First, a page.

By Adam Linhardt
Three Lower Keys brothers accused of harvesting lobster from illegal artificial habitats are expected to plead guilty on Monday in federal court, according to court records.
Charles, Ryan and Tyson Veach face allegations of harvesting spiny lobsters from casitas, catching more than their daily commercial bag limit and falsifying commercial fishing reports to conceal their take.
All three were scheduled to be sentenced on May 5 in Key West before Senior Judge James Lawrence King.
The siblings each face a maximum of 10 years in prison, but such a sentence is unlikely as a lengthy trial was avoided and if previous, similar cases in the Florida Keys are any guide.
Each was indicted on charges of conspiracy and violating the Lacey Act, which makes it a federal offense to import, export, transport, sell or purchase in interstate commerce any wildlife protected at the state level.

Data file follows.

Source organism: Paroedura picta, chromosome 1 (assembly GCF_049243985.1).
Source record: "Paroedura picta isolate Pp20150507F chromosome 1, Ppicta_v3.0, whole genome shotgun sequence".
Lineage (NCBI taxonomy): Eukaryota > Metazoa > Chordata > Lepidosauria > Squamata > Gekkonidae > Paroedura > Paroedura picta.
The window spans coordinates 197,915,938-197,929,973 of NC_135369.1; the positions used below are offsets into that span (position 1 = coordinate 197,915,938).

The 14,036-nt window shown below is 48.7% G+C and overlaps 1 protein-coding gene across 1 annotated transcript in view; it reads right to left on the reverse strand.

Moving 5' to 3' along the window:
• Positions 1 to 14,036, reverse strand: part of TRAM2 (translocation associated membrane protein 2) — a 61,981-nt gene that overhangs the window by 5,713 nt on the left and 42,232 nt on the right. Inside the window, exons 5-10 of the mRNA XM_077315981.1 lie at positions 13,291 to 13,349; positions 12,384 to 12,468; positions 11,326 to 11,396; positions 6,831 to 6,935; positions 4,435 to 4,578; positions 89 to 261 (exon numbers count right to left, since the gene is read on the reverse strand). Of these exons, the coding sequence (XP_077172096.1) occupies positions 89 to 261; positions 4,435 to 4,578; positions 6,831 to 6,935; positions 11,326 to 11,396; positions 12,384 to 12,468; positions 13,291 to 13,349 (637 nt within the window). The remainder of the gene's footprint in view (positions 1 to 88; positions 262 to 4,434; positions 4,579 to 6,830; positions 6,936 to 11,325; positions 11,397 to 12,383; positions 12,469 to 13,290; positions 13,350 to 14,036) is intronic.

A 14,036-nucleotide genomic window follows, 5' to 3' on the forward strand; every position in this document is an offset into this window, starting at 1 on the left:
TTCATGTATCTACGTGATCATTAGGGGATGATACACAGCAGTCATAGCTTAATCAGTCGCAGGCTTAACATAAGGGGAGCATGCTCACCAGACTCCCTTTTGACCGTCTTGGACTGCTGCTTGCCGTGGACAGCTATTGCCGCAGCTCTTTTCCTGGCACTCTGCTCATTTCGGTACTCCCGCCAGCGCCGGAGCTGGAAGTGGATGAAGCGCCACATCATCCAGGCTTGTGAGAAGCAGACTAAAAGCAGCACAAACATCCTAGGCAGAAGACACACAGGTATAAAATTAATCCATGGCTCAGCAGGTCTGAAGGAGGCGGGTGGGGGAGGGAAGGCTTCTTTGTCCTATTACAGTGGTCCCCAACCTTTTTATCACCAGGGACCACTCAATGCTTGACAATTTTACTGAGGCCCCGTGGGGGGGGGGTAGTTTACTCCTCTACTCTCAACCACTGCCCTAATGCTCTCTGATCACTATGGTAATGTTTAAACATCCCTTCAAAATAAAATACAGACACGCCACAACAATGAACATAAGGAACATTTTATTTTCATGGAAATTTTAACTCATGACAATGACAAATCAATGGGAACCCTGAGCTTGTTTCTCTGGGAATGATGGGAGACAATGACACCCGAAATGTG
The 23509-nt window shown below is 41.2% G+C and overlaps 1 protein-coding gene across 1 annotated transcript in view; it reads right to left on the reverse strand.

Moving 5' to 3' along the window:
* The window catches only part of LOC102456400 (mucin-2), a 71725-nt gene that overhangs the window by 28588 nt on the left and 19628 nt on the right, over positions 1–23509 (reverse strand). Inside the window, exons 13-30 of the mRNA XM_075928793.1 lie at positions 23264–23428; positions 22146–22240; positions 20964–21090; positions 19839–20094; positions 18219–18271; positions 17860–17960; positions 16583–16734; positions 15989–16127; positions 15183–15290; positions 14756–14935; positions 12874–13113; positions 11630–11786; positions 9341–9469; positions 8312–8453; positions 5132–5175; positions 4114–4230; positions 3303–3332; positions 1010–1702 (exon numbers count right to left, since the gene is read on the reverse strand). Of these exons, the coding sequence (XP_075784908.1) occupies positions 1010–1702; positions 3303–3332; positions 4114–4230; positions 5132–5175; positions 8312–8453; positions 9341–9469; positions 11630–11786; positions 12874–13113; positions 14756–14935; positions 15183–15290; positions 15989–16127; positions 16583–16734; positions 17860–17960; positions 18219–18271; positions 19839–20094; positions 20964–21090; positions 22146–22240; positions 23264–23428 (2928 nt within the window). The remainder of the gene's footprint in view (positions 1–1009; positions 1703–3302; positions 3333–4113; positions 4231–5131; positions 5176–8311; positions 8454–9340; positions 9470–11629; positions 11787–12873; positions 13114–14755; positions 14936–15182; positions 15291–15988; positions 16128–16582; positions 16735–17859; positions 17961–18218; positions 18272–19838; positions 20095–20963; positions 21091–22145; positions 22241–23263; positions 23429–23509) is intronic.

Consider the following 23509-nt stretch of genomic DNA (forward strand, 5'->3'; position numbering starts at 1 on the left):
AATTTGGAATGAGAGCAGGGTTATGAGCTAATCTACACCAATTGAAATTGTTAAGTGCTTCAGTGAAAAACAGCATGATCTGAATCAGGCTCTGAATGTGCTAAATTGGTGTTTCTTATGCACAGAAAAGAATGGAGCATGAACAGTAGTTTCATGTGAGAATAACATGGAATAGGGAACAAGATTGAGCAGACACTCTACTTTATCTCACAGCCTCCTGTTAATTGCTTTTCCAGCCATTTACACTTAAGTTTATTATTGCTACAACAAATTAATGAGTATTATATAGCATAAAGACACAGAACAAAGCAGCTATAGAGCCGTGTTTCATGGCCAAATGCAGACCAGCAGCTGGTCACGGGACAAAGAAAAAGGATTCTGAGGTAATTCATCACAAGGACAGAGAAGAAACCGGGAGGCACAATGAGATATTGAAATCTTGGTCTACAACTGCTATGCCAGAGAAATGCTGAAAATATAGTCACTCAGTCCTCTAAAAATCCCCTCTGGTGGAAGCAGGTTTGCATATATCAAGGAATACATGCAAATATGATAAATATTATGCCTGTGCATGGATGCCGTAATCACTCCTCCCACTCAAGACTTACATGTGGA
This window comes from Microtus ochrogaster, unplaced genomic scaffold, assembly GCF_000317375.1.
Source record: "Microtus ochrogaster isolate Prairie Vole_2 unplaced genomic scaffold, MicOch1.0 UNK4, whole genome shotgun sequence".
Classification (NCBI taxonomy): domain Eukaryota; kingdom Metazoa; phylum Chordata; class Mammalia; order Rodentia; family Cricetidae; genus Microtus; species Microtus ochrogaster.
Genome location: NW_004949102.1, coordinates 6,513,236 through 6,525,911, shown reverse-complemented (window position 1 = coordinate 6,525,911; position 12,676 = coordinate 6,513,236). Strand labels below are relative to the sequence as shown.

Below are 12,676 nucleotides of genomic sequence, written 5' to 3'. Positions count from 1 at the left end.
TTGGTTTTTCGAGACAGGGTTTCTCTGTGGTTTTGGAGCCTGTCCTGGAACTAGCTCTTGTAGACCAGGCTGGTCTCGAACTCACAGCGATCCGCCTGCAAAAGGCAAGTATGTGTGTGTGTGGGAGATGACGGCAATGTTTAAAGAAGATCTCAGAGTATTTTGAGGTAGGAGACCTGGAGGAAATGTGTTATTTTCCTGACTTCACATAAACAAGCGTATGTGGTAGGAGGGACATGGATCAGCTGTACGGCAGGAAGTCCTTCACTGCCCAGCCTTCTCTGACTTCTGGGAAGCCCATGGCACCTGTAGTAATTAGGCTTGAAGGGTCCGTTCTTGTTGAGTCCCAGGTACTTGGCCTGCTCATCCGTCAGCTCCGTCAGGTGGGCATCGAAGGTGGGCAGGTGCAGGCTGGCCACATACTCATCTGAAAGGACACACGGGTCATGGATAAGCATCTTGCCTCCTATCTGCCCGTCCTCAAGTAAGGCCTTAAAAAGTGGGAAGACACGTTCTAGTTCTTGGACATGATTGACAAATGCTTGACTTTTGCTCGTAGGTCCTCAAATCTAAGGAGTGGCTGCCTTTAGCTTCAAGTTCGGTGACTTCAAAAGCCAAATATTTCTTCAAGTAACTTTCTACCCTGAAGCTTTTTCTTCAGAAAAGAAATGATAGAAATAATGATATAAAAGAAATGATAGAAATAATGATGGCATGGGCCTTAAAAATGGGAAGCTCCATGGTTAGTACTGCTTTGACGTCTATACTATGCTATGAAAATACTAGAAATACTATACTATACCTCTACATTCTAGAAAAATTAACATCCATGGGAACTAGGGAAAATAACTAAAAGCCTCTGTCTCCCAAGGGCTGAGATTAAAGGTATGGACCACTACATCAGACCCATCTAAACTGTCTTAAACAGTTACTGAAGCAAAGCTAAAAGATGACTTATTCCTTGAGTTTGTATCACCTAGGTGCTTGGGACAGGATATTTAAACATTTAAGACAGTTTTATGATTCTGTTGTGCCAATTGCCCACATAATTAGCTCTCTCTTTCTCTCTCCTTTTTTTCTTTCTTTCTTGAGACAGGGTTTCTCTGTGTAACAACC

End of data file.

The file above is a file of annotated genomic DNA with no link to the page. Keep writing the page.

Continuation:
The Lacey Act has been used in the past six years to prosecute numerous Keys defendants in illegal lobster casita, or artificial habitats, and other commercial fishing cases. It has been the primary tool used by federal prosecutors in curbing casita use in the Keys.
In December, Stock Island-based commercial fish dealer and co-defendant Dennis Dallmeyer of Big Coppitt Key pleaded guilty to conspiracy to violate the federal Lacey Act as part of an agreement with prosecutors, who dropped the other charges, records state.
Dallmeyer, who agreed to testify against the Veach brothers as part of his agreement, went missing on Jan. 6 after being overdue back at Murray Marine.
Coast Guard search-and-rescue crews suspended their search for Dallmeyer, but the case remains open with the Coast Guard Investigative Service.
Dallmeyer had been scheduled to be sentenced Jan. 27 before King. On Jan. 9, the judge issued an order delaying Dallmeyer's sentencing to May 5.
The prosecutor in the case, Assistant U.S. Attorney Thomas Watts-Fitzgerald, declined to comment on the search for Dallmeyer.